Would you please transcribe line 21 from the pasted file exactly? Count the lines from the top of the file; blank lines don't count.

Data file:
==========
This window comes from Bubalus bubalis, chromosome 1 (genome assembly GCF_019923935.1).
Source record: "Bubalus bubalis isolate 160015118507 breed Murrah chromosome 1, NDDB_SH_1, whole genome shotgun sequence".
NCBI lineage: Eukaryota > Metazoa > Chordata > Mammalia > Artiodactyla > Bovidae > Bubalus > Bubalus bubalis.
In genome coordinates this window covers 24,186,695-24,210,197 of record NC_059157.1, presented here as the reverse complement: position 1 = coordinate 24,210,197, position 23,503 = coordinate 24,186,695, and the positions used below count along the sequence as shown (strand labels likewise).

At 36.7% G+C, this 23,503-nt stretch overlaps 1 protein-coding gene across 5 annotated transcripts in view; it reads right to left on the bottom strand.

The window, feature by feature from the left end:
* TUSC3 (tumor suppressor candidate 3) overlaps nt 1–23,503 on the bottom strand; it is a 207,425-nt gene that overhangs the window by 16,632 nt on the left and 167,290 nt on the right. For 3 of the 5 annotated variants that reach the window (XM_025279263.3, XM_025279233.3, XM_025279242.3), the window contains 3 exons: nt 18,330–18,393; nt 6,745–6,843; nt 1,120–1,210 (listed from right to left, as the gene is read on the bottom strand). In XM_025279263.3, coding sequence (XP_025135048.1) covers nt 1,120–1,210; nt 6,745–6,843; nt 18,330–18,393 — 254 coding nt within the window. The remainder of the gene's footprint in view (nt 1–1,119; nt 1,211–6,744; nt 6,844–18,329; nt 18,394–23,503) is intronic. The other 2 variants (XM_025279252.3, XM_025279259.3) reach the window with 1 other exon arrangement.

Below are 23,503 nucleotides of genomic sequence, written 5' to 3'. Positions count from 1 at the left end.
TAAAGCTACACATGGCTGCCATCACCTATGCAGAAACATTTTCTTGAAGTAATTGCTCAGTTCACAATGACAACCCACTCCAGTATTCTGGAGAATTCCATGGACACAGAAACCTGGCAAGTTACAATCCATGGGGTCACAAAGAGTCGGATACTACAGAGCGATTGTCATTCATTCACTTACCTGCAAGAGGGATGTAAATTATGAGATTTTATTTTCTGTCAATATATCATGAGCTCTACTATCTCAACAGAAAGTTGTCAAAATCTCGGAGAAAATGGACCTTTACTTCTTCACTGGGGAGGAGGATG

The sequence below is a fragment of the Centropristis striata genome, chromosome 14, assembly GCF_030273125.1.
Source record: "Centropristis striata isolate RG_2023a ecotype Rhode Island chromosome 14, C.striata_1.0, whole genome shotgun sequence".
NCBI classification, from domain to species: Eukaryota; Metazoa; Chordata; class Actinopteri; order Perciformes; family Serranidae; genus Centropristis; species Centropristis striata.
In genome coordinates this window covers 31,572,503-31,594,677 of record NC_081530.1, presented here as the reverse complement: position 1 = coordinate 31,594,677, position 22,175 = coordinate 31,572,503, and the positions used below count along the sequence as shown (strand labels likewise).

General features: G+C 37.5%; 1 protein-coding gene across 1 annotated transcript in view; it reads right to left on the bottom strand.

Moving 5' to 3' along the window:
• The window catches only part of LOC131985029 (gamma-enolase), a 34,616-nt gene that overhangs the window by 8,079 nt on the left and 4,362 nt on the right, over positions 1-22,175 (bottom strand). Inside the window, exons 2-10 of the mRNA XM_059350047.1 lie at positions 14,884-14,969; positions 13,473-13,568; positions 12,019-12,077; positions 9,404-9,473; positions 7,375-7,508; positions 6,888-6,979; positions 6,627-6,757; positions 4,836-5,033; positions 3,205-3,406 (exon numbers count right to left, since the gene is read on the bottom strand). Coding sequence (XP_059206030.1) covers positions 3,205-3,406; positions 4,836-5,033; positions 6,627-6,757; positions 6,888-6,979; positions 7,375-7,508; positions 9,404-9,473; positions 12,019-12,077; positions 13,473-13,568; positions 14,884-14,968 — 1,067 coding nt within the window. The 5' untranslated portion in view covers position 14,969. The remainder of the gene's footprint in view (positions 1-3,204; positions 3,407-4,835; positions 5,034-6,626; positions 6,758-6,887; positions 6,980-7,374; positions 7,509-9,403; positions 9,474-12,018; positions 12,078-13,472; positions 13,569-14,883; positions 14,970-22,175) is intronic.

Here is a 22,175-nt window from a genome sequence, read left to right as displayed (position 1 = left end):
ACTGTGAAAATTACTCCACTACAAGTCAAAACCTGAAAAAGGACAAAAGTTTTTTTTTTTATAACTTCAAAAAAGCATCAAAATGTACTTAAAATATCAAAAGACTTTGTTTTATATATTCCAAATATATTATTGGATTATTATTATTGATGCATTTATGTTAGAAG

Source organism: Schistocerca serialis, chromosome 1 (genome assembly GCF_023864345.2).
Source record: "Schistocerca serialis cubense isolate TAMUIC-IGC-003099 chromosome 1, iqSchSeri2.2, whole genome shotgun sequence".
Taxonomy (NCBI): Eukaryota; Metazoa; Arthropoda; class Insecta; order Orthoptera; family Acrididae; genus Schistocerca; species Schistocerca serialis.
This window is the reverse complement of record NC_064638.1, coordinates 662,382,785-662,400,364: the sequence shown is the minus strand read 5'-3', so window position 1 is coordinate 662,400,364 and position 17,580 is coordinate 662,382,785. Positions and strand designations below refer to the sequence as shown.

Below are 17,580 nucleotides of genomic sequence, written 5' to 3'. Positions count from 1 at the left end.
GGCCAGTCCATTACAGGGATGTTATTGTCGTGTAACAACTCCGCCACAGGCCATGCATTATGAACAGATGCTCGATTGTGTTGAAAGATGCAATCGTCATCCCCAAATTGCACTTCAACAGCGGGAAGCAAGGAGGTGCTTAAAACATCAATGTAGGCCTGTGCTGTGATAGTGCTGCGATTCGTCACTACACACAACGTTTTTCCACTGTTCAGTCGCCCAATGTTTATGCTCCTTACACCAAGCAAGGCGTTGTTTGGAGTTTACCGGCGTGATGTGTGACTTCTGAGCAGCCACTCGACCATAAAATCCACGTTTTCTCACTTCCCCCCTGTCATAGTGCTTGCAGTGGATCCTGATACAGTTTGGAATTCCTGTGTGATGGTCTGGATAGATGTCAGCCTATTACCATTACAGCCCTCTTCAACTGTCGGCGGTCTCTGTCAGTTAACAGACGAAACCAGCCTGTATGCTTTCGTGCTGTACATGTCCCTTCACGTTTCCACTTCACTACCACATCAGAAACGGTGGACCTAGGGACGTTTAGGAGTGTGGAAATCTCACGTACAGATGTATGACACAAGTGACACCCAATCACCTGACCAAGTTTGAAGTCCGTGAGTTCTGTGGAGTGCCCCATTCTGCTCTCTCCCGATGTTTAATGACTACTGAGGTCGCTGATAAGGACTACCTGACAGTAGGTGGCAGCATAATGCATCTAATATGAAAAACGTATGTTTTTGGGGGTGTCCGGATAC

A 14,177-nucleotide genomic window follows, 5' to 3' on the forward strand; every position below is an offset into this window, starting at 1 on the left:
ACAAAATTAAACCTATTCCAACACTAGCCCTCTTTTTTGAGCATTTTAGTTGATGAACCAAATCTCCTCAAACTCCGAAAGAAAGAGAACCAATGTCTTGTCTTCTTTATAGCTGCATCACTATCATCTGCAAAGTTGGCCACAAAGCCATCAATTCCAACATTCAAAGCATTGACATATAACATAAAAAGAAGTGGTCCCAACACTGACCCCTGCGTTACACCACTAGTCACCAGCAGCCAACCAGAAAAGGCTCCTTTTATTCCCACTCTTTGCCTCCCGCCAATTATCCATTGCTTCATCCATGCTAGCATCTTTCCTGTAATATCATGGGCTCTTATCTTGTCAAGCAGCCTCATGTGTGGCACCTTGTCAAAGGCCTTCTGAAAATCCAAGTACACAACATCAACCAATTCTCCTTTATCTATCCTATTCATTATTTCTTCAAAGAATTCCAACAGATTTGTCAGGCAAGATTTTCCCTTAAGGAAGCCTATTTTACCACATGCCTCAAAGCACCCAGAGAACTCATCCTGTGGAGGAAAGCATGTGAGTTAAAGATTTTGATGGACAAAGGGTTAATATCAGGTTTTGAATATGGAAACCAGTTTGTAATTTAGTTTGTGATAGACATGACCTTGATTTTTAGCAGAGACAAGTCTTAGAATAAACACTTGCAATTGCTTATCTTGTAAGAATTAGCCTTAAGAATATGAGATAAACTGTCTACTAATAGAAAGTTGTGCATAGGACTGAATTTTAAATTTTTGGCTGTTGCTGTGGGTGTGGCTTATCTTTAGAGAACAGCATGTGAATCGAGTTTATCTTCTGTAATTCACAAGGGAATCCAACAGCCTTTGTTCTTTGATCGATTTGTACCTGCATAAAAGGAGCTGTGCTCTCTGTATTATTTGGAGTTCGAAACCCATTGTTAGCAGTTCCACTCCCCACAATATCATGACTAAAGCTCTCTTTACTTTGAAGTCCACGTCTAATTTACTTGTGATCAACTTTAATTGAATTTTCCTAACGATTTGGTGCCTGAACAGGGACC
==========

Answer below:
Taxonomy (NCBI): Eukaryota; Metazoa; Arthropoda; class Insecta; order Orthoptera; family Acrididae; genus Schistocerca; species Schistocerca serialis.